Ayurvedic Cleansing Kitchari

A lot of cleanses and detoxes out there may leave you feeling lighter, but also a bit crazy and deprived. Kitchari (or kitchadi) cleansing is deeply rooted in Ayurveda. The concept is a meal that is easy to digest and nourishing for the body.  Kitchari offers a complete protein, and essential nutrients for your body.

About this cleanse

This cleanse is a monodiet, which means you will be eating this for all meals each day. Generally, a kitchari cleanse is followed from a short 3-day cleanse, to a longer 2 weeks. If this is your first time, start with 3 days. For breakfast, some kitchari cleanses suggest a simple oatmeal could be substituted for kitchari.

Look for split yellow mung beans. This is recommended because it is said to not produce gas, which is important when considering that the point of a kitchari diet is to have a meal that is easy to digest. White basmati rice is used for the same reason. The hull is removed, making it easier on digestion than brown rice.

There are many versions of kitchari available, but all follow the same basic concept – split mung beans, white basmati rice, and a blend of spices. Ideally, look for a blend of spices that balances your constitution.

Vata: Cayenne, ginger, carrots, sweet potatoes, peas
Kapha: Ginger root, cayenne, leafy greens
Pitta: Mustard seeds, green veggies, cauliflower, carrots

There are ways to adapt this to suit your diet. You can switch rice for quinoa to get more protein, or use riced cauliflower to cut grains. If using cauliflower rice, we suggest cooking this separately and adding to the bowl when serving. You can change up the vegetables each day, or try to play around with the spices that work for your constitution.

It is recommended to drink plenty of water, and also herbal tea. You can try our Pure Infusion detoxifying tea, or try to blend one specifically suited to your dosha.

Tri-doshic (balancing for all dosha types: Mix 1 tsp cumin seed, 1 tsp coriander seed and 1 tsp fennel. Infuse in boiling water for 5 minutes. Any leftovers can be reserved and reheated, or drank at room temperature.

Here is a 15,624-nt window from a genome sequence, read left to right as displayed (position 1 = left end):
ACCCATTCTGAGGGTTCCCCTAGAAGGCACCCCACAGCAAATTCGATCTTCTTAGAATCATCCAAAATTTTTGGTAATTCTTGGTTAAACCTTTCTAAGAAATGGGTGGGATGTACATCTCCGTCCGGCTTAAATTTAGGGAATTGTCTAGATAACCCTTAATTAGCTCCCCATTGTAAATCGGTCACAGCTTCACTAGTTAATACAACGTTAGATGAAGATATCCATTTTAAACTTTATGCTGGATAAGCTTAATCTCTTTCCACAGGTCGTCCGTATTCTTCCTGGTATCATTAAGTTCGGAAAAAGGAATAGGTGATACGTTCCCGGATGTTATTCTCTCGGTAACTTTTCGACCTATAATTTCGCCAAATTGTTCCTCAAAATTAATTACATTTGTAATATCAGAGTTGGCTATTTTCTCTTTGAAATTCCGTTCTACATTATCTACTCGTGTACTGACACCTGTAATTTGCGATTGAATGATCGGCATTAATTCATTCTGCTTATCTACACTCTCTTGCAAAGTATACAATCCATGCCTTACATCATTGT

Vata:1 tsp ginger root, 1 tsp cumin seed and 1 tsp coriander seed
Kapha: 1 tsp ginger root, 1 tsp cinnamon, 1/4 tsp clove
Pitta: 1 tsp cumin seed, 1 tsp coriander seed, 1 tsp fennel seed

Why now? In Ayurveda, seasons are significant. Cleansing in spring or fall is common practice, as these are often pretty dramatic changes in our environment.



  • 1 cup split mung beans
  • 1 cup basmati rice
  • 1 tbsp ginger root, minced
  • 1 tsp coconut oil or ghee (optional)
  • 1 tsp cumin seeds
  • 1 tsp fenugreek seeds
  • 2 cloves
  • ½ tsp fennel seeds
  • 1 tsp turmeric powder
  • 2-3 bay leaves
  • 10 cups water
  • ½ tsp cracked black pepper
  • 1 stick of cinnamon
  • 3 cups of chopped vegetables (we used sweet potato, cauliflower and zucchini in ours)
  • Salt to taste (optional)
  • Lime (optional)


For best results, soak mung beans overnight, or at least for an hour. This will help digestion. Rinse soaked beans.

In a pot, toast cumin, fenugreen and cloves for 2-3 minutes over medium-low heat.
Add ginger, saute for 2 minutes. Add coconut oil or ghee (optional)
Add remaining ingredients and bring to a boil. Reduce heat, stir and cover. Simmer at low heat for 30-45 minutes or longer, stirring occasionally.
Add a handful of cilantro and salt to taste. If using lime, leave on the side of the dish, or squeeze directly into your bowl

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